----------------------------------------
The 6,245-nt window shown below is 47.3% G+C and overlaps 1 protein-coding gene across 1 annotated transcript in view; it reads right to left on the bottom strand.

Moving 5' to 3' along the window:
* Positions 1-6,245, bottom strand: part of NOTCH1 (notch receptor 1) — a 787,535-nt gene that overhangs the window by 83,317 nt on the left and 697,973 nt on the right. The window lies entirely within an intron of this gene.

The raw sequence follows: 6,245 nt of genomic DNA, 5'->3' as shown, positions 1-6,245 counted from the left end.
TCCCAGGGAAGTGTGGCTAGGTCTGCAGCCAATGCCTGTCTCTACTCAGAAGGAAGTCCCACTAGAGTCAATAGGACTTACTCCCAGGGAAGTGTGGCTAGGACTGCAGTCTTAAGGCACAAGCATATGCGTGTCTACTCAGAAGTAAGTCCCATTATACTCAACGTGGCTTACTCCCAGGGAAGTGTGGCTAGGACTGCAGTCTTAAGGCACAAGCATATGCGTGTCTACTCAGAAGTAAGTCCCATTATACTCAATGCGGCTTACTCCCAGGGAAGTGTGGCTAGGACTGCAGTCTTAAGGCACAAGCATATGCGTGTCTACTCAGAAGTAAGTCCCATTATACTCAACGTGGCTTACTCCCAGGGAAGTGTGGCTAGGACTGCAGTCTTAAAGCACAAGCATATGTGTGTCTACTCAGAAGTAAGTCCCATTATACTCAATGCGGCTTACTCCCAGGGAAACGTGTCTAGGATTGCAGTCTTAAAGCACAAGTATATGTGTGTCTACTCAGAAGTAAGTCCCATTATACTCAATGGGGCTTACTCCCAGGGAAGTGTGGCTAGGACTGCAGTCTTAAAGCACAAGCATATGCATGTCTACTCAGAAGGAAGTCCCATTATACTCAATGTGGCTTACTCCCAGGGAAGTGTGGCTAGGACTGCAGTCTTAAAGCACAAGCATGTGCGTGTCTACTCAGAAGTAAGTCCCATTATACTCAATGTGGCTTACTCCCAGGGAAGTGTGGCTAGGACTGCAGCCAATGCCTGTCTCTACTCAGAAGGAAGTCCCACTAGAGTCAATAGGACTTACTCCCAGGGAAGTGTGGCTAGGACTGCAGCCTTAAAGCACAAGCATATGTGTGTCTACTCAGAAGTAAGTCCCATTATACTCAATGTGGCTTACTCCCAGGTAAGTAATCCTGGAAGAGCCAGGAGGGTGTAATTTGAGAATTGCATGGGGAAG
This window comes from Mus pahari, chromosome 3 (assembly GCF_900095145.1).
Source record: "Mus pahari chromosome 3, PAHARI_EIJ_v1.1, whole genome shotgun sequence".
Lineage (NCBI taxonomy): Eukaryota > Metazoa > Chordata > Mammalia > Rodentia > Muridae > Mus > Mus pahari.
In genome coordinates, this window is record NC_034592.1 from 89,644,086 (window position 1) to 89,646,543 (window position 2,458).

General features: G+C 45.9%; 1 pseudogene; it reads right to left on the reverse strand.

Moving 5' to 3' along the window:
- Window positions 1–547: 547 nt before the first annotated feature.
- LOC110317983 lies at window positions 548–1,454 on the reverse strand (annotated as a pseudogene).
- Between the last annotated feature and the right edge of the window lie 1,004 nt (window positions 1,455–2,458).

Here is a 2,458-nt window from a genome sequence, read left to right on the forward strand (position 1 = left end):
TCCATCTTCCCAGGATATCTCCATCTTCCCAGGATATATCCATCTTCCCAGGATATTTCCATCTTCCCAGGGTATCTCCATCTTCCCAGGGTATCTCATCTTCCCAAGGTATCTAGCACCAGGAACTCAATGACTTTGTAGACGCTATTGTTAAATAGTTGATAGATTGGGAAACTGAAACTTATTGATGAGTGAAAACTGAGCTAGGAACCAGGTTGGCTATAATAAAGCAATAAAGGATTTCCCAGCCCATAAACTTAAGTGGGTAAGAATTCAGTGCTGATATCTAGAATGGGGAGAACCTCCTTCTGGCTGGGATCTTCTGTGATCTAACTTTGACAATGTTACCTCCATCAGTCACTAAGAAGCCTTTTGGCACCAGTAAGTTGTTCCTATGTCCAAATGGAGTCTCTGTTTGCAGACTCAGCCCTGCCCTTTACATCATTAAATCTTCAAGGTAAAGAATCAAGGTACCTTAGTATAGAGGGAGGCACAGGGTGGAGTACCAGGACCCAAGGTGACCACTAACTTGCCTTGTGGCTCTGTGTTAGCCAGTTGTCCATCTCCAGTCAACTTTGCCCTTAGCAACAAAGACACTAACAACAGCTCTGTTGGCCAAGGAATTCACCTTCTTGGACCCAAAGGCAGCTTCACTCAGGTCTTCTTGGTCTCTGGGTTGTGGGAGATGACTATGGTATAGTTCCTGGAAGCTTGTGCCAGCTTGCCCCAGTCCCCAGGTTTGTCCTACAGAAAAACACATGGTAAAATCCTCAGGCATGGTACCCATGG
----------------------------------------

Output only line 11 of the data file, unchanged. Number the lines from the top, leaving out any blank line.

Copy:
Moving 5' to 3' along the window: